Peugeot 508 SW 2.0 HDI (2012) long-term test review

Published: 21 March 2013

Month 12 running a 508 – the final verdict on our time in the 508 SW

It’s au revoir to the grand voiture this month, and as I watch the collection driver slowly check for damage around the vehicle that has been my personal transport for the last eight months – and silently curse me for leaving it with an almost empty tank – I reflect on my feelings. This car ticked many boxes for me. Large, diesel, estate, well equipped, smooth riding, economical. On paper it was a great match, but as I catch a last glimpse of the pretty rear end with its red LED lights, I feel no sorrow for the departure. We just didn’t click.

Its strengths are many and persuasive. It’s leagues away from the quality levels found in Peugeot’s past efforts in so many ways – fit and finish, panel alignments, interior materials, contact points and switchgear feel are all high grade. The 163bhp 2.0-litre HDi engine is a strong performer and has also proved extremely economical – more so than I’d expected over our 15,000-mile test. The mpg averaged close to mid-40s overall, and with a huge 75-litre tank I was regularly achieving over 700 miles between fuel stops. The CO2 figure for the manual gearbox version is a healthy 129g/km, rising to 149g/km if you go for the auto.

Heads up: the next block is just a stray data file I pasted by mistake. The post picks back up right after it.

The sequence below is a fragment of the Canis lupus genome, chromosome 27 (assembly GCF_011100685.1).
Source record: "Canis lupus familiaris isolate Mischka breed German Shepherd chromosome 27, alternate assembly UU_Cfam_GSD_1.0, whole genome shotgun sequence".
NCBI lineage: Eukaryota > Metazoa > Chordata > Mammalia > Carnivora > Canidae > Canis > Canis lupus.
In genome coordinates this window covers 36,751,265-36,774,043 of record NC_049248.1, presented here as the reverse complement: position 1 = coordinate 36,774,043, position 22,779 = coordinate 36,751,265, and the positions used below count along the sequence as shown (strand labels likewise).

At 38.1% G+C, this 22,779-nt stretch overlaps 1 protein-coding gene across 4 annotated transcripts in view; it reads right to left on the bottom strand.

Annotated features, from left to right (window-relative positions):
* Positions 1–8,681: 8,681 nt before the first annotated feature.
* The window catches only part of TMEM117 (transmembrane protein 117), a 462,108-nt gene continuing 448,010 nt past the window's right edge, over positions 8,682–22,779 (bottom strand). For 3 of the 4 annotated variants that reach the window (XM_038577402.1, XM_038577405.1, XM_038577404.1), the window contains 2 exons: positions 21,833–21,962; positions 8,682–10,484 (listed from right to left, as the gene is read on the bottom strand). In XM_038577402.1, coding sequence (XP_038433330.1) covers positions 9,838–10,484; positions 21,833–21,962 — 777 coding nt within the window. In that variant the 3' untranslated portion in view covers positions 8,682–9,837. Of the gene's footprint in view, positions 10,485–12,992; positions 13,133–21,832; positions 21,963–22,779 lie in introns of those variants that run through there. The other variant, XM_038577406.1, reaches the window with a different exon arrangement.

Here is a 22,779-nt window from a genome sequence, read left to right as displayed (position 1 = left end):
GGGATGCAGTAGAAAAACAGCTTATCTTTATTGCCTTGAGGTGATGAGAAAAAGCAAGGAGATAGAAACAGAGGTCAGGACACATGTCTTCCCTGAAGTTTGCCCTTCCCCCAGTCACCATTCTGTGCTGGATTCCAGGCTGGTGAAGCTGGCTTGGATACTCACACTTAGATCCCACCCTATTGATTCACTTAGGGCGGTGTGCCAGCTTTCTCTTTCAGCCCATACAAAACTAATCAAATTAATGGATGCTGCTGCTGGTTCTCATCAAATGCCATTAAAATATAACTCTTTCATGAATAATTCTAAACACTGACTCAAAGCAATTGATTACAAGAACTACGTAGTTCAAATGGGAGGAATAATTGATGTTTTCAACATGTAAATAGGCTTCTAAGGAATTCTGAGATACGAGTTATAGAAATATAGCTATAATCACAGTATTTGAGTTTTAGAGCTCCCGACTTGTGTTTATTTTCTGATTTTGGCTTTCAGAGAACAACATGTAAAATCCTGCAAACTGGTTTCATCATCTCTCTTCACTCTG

For its price-point the car is well equipped, though if I was spending my own money I would be tempted to drop down a trim level from my ‘Allure’ to the ‘Active’ and save £2000. I would miss out on the keyless entry, but it hasn’t been 100% reliable anyway. Folding mirrors, slightly bigger wheels and electric seats I could also live without. French cars sell on price, and I can’t see many owners spending upward of £25,000 on this car. If you go for a 508 with a list price in the low-20s and bag yourself a good discount from a dealer or broker (four to five grand off seems to be the current norm) then you have a car that really makes sense as refined, economical family transport for Kia Ceed money.